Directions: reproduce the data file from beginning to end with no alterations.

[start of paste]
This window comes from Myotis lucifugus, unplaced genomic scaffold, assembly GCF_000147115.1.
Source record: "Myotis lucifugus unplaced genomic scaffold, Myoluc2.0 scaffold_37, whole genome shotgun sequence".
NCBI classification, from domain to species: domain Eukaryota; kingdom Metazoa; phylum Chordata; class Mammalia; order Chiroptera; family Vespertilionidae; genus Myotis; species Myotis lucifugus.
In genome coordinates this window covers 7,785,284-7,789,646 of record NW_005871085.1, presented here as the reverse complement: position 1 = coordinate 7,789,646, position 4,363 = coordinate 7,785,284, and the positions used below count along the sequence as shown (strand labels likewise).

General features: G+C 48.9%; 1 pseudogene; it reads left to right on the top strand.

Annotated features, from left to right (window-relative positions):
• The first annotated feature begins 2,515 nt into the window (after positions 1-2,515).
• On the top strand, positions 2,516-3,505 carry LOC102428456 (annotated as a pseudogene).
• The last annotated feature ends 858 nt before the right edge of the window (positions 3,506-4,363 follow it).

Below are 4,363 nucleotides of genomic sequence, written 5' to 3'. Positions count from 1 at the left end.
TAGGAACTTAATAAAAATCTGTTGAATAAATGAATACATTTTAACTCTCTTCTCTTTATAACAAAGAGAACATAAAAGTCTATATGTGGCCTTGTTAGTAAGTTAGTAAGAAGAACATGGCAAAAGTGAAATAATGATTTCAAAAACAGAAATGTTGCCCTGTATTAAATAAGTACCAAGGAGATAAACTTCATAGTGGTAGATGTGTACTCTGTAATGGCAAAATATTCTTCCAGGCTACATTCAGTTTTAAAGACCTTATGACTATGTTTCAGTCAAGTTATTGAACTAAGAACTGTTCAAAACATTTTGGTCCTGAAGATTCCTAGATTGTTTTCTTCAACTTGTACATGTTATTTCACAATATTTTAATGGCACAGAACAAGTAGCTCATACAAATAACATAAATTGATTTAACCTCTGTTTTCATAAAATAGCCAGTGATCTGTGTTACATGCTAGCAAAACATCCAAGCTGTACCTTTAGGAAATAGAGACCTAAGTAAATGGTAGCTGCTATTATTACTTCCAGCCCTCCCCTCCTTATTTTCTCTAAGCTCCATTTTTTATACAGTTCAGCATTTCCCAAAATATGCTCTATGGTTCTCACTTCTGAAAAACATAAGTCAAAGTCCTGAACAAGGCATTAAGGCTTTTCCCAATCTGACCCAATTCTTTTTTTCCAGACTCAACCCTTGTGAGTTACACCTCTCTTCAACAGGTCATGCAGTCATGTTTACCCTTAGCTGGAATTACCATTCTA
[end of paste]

This window comes from Myotis lucifugus, unplaced genomic scaffold, assembly GCF_000147115.1.
Source record: "Myotis lucifugus unplaced genomic scaffold, Myoluc2.0 scaffold_37, whole genome shotgun sequence".
NCBI classification, from domain to species: domain Eukaryota; kingdom Metazoa; phylum Chordata; class Mammalia; order Chiroptera; family Vespertilionidae; genus Myotis; species Myotis lucifugus.
In genome coordinates this window covers 7,785,284-7,789,646 of record NW_005871085.1, presented here as the reverse complement: position 1 = coordinate 7,789,646, position 4,363 = coordinate 7,785,284, and the positions used below count along the sequence as shown (strand labels likewise).

General features: G+C 48.9%; 1 pseudogene; it reads left to right on the top strand.

Annotated features, from left to right (window-relative positions):
• The first annotated feature begins 2,515 nt into the window (after positions 1-2,515).
• On the top strand, positions 2,516-3,505 carry LOC102428456 (annotated as a pseudogene).
• The last annotated feature ends 858 nt before the right edge of the window (positions 3,506-4,363 follow it).

Below are 4,363 nucleotides of genomic sequence, written 5' to 3'. Positions count from 1 at the left end.
TAGGAACTTAATAAAAATCTGTTGAATAAATGAATACATTTTAACTCTCTTCTCTTTATAACAAAGAGAACATAAAAGTCTATATGTGGCCTTGTTAGTAAGTTAGTAAGAAGAACATGGCAAAAGTGAAATAATGATTTCAAAAACAGAAATGTTGCCCTGTATTAAATAAGTACCAAGGAGATAAACTTCATAGTGGTAGATGTGTACTCTGTAATGGCAAAATATTCTTCCAGGCTACATTCAGTTTTAAAGACCTTATGACTATGTTTCAGTCAAGTTATTGAACTAAGAACTGTTCAAAACATTTTGGTCCTGAAGATTCCTAGATTGTTTTCTTCAACTTGTACATGTTATTTCACAATATTTTAATGGCACAGAACAAGTAGCTCATACAAATAACATAAATTGATTTAACCTCTGTTTTCATAAAATAGCCAGTGATCTGTGTTACATGCTAGCAAAACATCCAAGCTGTACCTTTAGGAAATAGAGACCTAAGTAAATGGTAGCTGCTATTATTACTTCCAGCCCTCCCCTCCTTATTTTCTCTAAGCTCCATTTTTTATACAGTTCAGCATTTCCCAAAATATGCTCTATGGTTCTCACTTCTGAAAAACATAAGTCAAAGTCCTGAACAAGGCATTAAGGCTTTTCCCAATCTGACCCAATTCTTTTTTTCCAGACTCAACCCTTGTGAGTTACACCTCTCTTCAACAGGTCATGCAGTCATGTTTACCCTTAGCTGGAATTACCATTCTA